Gun Shows

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Over the course of my law enforcement career, depending on my assignment or

off-duty status, weapons I carried varied in size and power.  As a reserve police officer for the Hayward Police Department (CA) we were required to purchase our own firearm.  My first purchase was a Smith & Wesson Model 66 revolver.

30-plus years later, this handgun remains my favorite to target shoot.  Both of my sons, when they were young, learned to shot with this gun.  My sons were also taught gun safety, the use of speed loaders, and the proper cleaning and storage of weapons.

For the majority of my life, I have resided in the state of California.  What is being argued today throughout our country, has been standard operating procedure in California for years in regards to firearms.  As a reserve officer, I was still considered a civilian, thus subjected to the laws of the State.

I have always purchased my handguns from a known brick and mortar firearms dealerships.  Once I selected a gun, the dealer filled out the paperwork, ran a short background check to see if I was in compliance with my agency.  Once completed, I paid for the weapon, then waited 10 working days while the State did a complete through background search.

As a reserve officer, I was restricted to carry an exposed firearm only, in full uniform.  I had police powers when on-duty.  When I became a deputy sheriff for the Alameda County Sheriff’s Office, my responsibilities changed drastically.  I received privileges that far exceeded civilians, with that, expectations of my actions increased equally.

The Sheriff issued his/her deputies various weapons, which were worn on our duty belts.  These weapons were incorporated into the Department’s guide concerning the use of force, which ranged from verbal commands, chemical sprays, small and long batons, to the use of deadly force.  Every time, every range, every deputy were read the Department’s authorization concerning the use of deadly force.

One of the privileges sworn peace officers have is to be armed, if they wish, off-duty.  Off-duty handguns are to be concealed from the public view.  As an active deputy, we were restricted to carrying an off-duty handgun no smaller than a 380 caliber, sometime referred to as a 9mm short.  The concealment of a firearm is fairly easy during cold or cooler weather.

However, during warm or hot weather, concealing a firearm proves to be challenging.  Now retired, I am still required to shoot at the departmental range.  A score of 70% gives that deputy the right to carry a concealed weapon only.  For those deputies that score 90%, they have the opportunity to qualify with a second handgun.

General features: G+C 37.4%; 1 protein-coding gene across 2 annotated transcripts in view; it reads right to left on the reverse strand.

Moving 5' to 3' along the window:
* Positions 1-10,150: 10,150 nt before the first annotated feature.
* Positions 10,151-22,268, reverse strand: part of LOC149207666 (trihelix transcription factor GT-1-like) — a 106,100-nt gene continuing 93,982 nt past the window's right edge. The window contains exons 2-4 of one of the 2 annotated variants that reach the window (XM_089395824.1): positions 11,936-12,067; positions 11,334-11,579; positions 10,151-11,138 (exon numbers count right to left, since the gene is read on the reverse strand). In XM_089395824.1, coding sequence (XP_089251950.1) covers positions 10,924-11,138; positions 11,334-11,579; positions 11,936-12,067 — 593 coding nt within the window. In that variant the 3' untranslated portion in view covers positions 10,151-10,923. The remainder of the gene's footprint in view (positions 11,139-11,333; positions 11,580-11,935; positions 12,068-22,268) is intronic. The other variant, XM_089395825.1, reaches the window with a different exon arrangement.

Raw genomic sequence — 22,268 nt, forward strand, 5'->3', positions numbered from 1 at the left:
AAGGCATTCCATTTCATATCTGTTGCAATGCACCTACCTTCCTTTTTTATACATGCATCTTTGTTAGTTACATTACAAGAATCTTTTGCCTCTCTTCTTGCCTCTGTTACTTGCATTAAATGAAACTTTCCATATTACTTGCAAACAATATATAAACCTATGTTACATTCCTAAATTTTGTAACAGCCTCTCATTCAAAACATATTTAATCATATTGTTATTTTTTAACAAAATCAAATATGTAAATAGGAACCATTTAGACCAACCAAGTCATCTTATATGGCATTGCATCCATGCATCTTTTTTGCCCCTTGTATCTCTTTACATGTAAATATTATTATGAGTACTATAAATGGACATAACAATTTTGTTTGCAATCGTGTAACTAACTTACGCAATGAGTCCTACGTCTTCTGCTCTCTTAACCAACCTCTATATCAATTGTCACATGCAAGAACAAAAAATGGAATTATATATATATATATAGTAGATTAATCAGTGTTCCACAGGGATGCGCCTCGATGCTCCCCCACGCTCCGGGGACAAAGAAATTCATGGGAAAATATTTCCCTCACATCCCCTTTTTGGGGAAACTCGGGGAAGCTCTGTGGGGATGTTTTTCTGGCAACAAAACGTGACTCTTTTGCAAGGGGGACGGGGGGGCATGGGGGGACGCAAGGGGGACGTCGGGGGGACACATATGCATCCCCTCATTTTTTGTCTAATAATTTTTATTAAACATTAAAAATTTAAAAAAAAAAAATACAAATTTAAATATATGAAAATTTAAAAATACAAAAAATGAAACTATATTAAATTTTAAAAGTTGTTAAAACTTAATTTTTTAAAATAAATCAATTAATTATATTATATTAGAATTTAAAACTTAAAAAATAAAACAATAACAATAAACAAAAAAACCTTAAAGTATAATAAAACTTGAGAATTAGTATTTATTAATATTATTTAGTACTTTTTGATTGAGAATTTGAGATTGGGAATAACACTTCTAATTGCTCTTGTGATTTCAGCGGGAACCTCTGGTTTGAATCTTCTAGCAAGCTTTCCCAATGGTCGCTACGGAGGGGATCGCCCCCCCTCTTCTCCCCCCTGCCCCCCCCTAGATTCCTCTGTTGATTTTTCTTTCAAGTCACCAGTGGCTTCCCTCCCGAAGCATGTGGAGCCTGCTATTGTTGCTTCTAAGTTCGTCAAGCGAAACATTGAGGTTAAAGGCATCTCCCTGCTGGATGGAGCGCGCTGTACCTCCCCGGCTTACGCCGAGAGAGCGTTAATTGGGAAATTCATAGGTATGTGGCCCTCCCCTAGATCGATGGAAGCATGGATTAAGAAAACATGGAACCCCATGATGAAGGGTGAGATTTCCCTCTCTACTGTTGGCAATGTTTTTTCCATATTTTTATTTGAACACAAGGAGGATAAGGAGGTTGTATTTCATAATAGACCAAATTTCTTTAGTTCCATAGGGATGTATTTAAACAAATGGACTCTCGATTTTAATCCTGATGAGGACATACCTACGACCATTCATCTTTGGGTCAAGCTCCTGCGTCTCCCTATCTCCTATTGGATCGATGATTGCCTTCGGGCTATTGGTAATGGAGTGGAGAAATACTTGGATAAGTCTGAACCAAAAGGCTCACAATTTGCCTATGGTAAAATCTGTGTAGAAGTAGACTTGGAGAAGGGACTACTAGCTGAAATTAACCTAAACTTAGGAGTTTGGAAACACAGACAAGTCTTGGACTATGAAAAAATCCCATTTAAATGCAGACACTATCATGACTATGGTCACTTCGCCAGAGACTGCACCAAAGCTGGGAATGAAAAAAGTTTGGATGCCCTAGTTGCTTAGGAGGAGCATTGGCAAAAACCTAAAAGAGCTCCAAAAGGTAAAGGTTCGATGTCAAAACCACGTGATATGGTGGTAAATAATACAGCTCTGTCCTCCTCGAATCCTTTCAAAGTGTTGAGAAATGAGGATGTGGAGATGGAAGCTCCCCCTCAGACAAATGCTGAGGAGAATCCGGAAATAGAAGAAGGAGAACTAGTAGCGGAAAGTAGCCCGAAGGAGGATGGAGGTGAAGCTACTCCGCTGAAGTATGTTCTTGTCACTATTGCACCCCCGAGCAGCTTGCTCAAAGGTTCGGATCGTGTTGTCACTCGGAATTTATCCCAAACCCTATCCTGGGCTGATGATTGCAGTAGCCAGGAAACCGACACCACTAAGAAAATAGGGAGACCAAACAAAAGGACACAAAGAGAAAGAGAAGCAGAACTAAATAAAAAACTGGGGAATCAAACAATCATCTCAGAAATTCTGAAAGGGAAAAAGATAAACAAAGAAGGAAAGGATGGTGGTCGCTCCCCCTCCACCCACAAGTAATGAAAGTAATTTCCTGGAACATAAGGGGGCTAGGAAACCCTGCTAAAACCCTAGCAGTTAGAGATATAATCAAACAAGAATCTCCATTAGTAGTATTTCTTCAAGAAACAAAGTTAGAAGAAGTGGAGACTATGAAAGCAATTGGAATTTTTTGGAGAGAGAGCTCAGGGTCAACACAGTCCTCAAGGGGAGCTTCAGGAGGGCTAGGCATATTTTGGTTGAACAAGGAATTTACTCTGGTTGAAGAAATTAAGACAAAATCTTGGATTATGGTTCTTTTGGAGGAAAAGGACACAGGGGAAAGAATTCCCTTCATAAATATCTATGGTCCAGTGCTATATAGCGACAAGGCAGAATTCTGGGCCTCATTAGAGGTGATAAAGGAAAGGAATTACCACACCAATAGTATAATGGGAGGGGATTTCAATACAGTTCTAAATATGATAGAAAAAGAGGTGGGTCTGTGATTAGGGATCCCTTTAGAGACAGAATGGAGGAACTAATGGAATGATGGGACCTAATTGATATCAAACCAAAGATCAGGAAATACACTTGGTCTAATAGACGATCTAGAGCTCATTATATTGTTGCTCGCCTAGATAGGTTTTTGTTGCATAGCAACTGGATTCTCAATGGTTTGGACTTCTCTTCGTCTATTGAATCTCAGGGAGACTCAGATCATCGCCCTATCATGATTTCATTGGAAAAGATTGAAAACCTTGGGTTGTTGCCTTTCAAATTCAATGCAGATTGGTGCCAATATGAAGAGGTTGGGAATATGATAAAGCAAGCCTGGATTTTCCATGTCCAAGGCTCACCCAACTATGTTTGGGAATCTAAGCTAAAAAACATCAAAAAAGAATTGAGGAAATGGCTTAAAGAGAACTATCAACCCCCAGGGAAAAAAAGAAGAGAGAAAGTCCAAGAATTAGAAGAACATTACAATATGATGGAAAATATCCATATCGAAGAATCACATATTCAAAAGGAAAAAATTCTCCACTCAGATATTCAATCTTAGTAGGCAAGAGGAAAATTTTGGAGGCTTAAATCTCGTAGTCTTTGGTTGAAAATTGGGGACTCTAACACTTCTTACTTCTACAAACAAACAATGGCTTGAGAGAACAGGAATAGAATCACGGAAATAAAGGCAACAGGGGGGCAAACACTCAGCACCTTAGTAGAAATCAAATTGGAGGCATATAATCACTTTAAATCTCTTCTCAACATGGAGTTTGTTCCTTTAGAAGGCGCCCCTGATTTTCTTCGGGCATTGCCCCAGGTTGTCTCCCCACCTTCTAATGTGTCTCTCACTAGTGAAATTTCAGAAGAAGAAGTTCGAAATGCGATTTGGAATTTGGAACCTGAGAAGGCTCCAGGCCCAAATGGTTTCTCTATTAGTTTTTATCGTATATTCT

If a second score, exceeding 90% is obtained, the retired deputy is allowed to carry a second concealed handgun.  Upon qualification we are issued a pictured Departmental ID which lists the handguns we are legally able to carry.  A Carry Concealed Weapon (CCW) is a privilege which can be revoked by the Sheriff, virtually at his/her discretion.

To my knowledge, Peace Officers (Police, Sheriff, Highway Patrol, Federal Officers, etc) and Security Officers are the only people allowed to care an exposed weapon.  The State of California, which allowed civilians to carry exposed, unloaded handguns in public, has rescinded that right.

Another privilege sworn officers had, was the ability to purchase a firearm, show your departmental ID and California driver’s license, then leave with the weapon if in compliance with your agency.  This change when a bill by California Senator Diane Fienstein (D), following an assault weapon attack on a grade school in Stocktown, California.  This bill banned the purchase of assault weapons by civilians.

Somehow, this right peace officers and retired officers had to purchase and leave with the weapon got thrown into the mix.  After the passage of Fienstein’s bill, peace officers needed an authorization letter from our department head, in my case, the Sheriff.  Our agency has over 1,000 sworn personnel on active duty and virtually the same number or more of retired deputies rendering “A note from our mother” difficult to obtain.